In addition to the World Cup, Brazil will also have a presidential election this year. Considering the way the discourses in mainstream media and social networks are going, Dilma Rousseff will be in trouble to be reelected.
There are three main candidates: the current president Dilma Rousseff, Aécio Neves and Eduardo Campos (whose vice-president is Marina Silva, who surprisingly got a massive amount of votes as a presidential candidate in 2010).
Very influential media companies, journalists and media personalities have openly or discretely adopted an anti-Dilma position.
Today’s “O Globo” – our biggest quality paper in Rio – exclusively portrays Dilma’s government negatively while presenting the opposition candidates both according to their future plans and as commentators of the failures of the government. It is as if all their past and possibly current wrongdoings and shady relations have been put aside.
But to some extent “O Globo” preaches for the preached (their readership is known to mostly consist of people who do not support the president’s party anyway). The main problem for the president seems to be in media that is more popular (as in accessible by working class and poor people).
I have felt the “fora-Dilma” tone in highly popular radio and television programs.
Yesterday, for instance, Roberto Canázio – one of the most listened radio show hosts – shouted about how Dilma is making the price of beer higher after the World Cup.
Criticism to what has been flagged as government’s populism (ex.: in welfare programs benefiting the poor), communism (ex.: close relationship with Cuba), pro-abortion and pro-homossexuality (for many a sign of lack of proper morality) and lenience to criminality has been heard in TV newscasts, afternoon police programs and evening variety shows very popular among low-income people.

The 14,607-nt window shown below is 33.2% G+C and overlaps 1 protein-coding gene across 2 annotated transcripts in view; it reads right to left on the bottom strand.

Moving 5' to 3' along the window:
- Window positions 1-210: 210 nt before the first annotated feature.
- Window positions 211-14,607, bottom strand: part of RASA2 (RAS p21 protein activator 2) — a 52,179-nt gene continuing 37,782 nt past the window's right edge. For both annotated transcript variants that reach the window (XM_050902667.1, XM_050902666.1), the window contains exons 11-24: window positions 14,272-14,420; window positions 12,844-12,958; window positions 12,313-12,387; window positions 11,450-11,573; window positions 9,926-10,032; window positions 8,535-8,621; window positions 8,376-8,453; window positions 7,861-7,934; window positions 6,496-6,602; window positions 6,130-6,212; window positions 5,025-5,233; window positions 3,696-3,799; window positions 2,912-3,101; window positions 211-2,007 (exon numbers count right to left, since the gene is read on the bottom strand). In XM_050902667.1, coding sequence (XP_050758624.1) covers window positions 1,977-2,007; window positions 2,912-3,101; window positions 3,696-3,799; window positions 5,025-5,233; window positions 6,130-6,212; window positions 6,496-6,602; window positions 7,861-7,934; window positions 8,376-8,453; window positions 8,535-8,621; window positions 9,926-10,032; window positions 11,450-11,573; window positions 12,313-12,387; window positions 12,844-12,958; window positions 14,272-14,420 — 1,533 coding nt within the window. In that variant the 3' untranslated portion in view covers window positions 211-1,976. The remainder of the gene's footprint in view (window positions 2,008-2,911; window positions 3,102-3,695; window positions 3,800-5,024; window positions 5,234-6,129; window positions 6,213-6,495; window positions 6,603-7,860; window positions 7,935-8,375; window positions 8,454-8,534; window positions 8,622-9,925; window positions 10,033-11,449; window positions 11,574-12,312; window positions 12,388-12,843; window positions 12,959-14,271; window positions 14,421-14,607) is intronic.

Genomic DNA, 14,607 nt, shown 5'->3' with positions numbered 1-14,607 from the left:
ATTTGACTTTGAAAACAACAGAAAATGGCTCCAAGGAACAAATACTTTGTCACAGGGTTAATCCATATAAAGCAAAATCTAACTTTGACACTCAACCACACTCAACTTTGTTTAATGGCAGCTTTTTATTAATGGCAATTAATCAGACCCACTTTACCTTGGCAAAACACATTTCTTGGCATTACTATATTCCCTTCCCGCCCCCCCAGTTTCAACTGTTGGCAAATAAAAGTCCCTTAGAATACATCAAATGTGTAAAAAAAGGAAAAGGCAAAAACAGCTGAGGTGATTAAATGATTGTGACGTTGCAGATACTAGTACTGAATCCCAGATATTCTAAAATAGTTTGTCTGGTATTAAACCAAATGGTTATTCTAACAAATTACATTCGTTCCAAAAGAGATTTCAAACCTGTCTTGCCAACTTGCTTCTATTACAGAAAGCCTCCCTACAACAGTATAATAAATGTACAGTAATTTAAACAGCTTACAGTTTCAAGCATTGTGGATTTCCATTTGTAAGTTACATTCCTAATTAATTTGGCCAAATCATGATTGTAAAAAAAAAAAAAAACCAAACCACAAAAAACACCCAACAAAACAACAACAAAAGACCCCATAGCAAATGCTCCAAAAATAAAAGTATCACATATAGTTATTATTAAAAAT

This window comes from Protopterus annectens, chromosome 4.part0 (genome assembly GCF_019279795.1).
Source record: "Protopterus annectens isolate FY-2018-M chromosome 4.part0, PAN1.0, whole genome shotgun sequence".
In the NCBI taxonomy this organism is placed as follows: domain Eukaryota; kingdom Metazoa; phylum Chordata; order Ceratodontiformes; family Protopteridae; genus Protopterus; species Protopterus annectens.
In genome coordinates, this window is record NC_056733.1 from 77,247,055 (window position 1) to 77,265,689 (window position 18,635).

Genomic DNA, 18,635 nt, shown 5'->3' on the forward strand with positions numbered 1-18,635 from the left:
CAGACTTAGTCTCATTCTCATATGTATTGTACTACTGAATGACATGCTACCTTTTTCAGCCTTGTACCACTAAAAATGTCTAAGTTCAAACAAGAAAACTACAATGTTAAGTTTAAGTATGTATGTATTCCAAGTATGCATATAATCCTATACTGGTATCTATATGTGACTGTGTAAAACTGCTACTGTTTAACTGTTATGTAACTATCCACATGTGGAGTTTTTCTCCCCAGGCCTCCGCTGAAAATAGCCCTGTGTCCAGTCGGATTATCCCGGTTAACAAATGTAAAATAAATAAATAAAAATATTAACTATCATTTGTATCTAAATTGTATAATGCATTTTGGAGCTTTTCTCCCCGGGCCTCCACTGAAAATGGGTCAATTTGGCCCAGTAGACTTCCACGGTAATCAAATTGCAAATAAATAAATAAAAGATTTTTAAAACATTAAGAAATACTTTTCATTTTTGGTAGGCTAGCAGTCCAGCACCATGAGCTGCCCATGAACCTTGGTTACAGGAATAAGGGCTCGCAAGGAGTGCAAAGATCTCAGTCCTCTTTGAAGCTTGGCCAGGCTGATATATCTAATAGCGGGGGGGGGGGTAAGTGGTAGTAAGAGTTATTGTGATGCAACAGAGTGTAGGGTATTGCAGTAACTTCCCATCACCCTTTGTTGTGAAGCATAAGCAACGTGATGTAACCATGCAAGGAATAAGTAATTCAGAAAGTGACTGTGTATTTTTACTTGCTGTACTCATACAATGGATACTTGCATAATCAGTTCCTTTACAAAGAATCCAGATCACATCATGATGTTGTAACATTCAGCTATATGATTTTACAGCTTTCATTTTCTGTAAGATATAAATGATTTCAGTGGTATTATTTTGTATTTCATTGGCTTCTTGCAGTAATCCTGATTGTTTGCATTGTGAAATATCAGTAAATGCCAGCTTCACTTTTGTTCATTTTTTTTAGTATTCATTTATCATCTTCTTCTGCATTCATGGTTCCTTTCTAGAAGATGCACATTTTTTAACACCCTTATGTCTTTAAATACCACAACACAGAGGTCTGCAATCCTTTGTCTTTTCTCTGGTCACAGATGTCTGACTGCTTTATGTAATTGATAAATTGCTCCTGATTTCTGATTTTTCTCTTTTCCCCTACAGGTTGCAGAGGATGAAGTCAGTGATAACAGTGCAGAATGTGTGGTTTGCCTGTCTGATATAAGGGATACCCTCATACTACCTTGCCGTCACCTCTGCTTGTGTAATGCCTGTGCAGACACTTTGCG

All these discourses reflect the high amount of superficial, sometimes inacurate and ill-informed discussions in social networks where anything negative that happens in the country is listed as Dilma’s fault.
On the one hand, as a media student this is something really interesting to watch. Will this anti-Dilma campaign reflect in the election results? If it does, does it mean the (mis)information attack was successful or that people are actually dissatisfied with the government?
On the other hand, as a citizen this is concerning. If Dilma is re-elected, how will the very vocal crowd against the government react? Will they once again blame the “povo” (often referring to low-income and poorly-educated people) for another bad election voting? With the rise of the eye for an eye idea and the doing justice on one’s own hand, are we to see a clash between anti-government and pro-government groups?
I don’t know.
What I know is that the importance of (mis)information seems to be on the rise in Brazil. And the combination of online gossip, inacurate information and heated reactions to opposing political ideas both in social networks and mainstream media may be very problematic in the very close future.